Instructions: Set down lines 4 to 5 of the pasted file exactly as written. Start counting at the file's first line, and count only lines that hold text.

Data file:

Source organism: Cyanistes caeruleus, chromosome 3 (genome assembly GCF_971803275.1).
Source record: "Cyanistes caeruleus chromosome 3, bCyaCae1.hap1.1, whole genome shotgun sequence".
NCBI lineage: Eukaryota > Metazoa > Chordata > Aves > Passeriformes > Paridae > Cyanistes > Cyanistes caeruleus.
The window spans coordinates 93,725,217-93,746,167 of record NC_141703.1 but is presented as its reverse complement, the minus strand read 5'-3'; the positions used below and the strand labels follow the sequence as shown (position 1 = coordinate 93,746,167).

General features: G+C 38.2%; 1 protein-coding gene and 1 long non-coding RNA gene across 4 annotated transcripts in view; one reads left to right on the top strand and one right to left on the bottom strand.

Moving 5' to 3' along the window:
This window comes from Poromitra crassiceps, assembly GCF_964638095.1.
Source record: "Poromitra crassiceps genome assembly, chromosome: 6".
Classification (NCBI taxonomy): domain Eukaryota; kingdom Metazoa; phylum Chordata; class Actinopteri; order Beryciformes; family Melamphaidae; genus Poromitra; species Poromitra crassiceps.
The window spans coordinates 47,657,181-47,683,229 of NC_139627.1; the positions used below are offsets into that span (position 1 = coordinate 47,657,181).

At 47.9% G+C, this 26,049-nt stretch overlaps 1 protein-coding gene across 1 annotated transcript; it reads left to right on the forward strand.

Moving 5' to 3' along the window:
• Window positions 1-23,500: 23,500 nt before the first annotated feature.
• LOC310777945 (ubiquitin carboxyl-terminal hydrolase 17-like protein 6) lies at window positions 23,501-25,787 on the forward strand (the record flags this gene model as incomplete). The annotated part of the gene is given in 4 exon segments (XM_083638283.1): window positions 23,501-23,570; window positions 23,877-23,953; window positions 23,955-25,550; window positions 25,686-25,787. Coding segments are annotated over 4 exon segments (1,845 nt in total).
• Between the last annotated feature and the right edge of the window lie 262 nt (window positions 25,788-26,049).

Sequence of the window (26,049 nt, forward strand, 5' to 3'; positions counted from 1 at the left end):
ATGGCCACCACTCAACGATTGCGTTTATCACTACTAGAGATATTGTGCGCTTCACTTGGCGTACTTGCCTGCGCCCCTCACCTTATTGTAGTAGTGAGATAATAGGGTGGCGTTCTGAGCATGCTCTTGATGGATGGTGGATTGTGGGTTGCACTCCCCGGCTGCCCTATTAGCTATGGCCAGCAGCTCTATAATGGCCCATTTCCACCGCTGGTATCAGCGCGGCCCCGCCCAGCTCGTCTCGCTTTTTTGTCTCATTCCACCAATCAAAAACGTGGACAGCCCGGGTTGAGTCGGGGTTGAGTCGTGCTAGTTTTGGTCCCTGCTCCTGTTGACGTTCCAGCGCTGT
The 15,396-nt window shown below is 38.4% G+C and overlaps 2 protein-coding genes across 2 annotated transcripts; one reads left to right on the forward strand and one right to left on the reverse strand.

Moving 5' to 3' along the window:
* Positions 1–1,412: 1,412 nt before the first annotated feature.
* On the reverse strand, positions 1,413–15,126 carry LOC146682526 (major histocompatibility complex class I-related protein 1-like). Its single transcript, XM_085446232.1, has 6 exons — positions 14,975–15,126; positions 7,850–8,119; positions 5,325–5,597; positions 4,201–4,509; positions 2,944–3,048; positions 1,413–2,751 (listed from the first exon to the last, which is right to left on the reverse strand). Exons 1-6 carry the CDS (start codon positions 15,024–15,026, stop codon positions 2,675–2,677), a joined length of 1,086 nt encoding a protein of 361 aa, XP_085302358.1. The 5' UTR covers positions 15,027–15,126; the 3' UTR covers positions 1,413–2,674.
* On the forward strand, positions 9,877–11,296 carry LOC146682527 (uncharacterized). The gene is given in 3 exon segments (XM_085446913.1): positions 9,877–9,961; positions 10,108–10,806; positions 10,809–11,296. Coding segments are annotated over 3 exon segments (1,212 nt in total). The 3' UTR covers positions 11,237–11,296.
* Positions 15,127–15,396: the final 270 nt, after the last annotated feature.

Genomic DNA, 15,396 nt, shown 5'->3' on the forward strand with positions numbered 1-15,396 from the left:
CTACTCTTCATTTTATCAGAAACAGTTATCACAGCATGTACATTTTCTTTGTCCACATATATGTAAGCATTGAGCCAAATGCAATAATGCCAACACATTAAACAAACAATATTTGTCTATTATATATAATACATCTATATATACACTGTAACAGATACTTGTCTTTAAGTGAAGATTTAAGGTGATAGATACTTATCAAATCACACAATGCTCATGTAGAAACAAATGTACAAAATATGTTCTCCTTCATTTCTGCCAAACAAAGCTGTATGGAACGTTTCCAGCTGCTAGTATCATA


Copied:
The window spans coordinates 93,725,217-93,746,167 of record NC_141703.1 but is presented as its reverse complement, the minus strand read 5'-3'; the positions used below and the strand labels follow the sequence as shown (position 1 = coordinate 93,746,167).

General features: G+C 38.2%; 1 protein-coding gene and 1 long non-coding RNA gene across 4 annotated transcripts in view; one reads left to right on the top strand and one right to left on the bottom strand.